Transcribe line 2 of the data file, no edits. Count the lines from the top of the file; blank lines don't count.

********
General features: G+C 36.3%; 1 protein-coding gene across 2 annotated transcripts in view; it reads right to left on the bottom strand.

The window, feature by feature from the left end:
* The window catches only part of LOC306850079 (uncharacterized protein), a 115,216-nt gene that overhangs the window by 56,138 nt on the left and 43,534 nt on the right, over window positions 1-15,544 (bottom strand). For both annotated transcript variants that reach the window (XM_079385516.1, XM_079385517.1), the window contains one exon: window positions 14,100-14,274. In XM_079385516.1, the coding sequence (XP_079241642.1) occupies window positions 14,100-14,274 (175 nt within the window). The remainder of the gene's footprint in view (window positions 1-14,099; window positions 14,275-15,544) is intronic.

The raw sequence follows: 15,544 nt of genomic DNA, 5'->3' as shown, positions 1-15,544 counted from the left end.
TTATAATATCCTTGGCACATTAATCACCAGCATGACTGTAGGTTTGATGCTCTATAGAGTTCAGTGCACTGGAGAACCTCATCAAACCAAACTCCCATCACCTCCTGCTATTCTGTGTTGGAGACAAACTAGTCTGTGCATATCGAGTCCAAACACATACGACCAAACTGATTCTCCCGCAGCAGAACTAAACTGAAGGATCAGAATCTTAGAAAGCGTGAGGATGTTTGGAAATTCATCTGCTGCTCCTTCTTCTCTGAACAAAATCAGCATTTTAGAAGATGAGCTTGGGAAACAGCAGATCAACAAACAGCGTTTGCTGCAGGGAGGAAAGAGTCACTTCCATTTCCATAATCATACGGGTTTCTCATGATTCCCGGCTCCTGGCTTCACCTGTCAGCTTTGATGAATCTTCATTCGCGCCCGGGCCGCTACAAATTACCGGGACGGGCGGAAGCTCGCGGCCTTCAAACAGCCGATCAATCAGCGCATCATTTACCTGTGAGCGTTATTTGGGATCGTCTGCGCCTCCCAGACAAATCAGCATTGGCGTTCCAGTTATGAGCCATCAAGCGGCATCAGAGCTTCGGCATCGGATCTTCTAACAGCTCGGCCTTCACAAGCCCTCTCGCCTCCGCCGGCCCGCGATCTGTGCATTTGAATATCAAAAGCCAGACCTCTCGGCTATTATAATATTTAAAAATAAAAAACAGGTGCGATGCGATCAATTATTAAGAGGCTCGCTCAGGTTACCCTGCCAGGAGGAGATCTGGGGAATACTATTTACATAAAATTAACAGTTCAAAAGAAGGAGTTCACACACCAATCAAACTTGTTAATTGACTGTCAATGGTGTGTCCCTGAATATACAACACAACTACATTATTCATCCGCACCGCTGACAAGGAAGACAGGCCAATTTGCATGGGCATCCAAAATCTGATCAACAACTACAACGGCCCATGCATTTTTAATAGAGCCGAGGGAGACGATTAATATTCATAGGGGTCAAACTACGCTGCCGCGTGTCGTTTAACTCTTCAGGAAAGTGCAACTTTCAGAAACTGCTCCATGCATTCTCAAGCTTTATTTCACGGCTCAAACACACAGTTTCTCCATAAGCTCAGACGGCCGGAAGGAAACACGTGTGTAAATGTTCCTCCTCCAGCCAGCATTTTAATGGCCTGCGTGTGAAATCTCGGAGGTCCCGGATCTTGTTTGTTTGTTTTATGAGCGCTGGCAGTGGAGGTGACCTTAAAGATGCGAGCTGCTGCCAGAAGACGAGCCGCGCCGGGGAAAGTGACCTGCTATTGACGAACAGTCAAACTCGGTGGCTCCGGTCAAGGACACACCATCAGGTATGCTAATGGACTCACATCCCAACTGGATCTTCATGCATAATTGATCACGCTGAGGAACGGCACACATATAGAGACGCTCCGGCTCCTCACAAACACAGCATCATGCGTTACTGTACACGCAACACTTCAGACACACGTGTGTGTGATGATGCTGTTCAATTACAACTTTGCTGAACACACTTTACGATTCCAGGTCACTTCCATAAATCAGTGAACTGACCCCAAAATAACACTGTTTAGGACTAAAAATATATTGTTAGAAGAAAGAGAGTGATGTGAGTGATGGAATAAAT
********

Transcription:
The window, feature by feature from the left end: